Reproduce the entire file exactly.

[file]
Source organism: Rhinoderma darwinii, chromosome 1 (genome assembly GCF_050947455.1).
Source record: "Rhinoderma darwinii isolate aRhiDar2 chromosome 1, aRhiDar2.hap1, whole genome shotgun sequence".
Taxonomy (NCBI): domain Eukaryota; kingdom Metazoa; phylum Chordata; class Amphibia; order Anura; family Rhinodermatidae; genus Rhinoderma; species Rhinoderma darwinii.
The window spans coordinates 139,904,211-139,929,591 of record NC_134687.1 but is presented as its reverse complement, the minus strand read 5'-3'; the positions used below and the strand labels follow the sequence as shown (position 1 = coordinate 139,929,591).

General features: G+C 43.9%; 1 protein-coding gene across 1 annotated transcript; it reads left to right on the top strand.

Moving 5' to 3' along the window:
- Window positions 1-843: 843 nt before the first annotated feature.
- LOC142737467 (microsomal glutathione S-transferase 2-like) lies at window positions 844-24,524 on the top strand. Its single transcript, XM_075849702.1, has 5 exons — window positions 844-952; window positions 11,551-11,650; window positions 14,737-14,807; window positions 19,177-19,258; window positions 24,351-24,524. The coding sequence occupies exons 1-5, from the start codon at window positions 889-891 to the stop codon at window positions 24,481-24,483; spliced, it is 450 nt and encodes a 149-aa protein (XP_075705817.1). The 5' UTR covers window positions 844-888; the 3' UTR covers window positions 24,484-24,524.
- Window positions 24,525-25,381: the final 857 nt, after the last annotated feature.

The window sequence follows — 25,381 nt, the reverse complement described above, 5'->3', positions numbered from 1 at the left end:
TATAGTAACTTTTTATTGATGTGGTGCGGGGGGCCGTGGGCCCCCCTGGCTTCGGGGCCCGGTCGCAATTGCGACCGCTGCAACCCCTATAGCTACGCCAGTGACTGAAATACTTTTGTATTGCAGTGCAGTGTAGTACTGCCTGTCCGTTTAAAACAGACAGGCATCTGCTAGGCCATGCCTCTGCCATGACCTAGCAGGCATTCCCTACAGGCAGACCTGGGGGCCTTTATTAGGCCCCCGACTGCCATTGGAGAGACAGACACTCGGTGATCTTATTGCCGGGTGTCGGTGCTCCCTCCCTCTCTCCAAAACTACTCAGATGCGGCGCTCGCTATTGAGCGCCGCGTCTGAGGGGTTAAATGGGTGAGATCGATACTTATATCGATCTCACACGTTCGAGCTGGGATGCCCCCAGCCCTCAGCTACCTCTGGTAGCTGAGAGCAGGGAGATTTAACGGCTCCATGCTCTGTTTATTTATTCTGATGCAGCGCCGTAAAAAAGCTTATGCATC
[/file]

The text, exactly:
Source organism: Rhinoderma darwinii, chromosome 1 (genome assembly GCF_050947455.1).
Source record: "Rhinoderma darwinii isolate aRhiDar2 chromosome 1, aRhiDar2.hap1, whole genome shotgun sequence".
Taxonomy (NCBI): domain Eukaryota; kingdom Metazoa; phylum Chordata; class Amphibia; order Anura; family Rhinodermatidae; genus Rhinoderma; species Rhinoderma darwinii.
The window spans coordinates 139,904,211-139,929,591 of record NC_134687.1 but is presented as its reverse complement, the minus strand read 5'-3'; the positions used below and the strand labels follow the sequence as shown (position 1 = coordinate 139,929,591).

General features: G+C 43.9%; 1 protein-coding gene across 1 annotated transcript; it reads left to right on the top strand.

Moving 5' to 3' along the window:
- Window positions 1-843: 843 nt before the first annotated feature.
- LOC142737467 (microsomal glutathione S-transferase 2-like) lies at window positions 844-24,524 on the top strand. Its single transcript, XM_075849702.1, has 5 exons — window positions 844-952; window positions 11,551-11,650; window positions 14,737-14,807; window positions 19,177-19,258; window positions 24,351-24,524. The coding sequence occupies exons 1-5, from the start codon at window positions 889-891 to the stop codon at window positions 24,481-24,483; spliced, it is 450 nt and encodes a 149-aa protein (XP_075705817.1). The 5' UTR covers window positions 844-888; the 3' UTR covers window positions 24,484-24,524.
- Window positions 24,525-25,381: the final 857 nt, after the last annotated feature.

The window sequence follows — 25,381 nt, the reverse complement described above, 5'->3', positions numbered from 1 at the left end:
TATAGTAACTTTTTATTGATGTGGTGCGGGGGGCCGTGGGCCCCCCTGGCTTCGGGGCCCGGTCGCAATTGCGACCGCTGCAACCCCTATAGCTACGCCAGTGACTGAAATACTTTTGTATTGCAGTGCAGTGTAGTACTGCCTGTCCGTTTAAAACAGACAGGCATCTGCTAGGCCATGCCTCTGCCATGACCTAGCAGGCATTCCCTACAGGCAGACCTGGGGGCCTTTATTAGGCCCCCGACTGCCATTGGAGAGACAGACACTCGGTGATCTTATTGCCGGGTGTCGGTGCTCCCTCCCTCTCTCCAAAACTACTCAGATGCGGCGCTCGCTATTGAGCGCCGCGTCTGAGGGGTTAAATGGGTGAGATCGATACTTATATCGATCTCACACGTTCGAGCTGGGATGCCCCCAGCCCTCAGCTACCTCTGGTAGCTGAGAGCAGGGAGATTTAACGGCTCCATGCTCTGTTTATTTATTCTGATGCAGCGCCGTAAAAAAGCTTATGCATC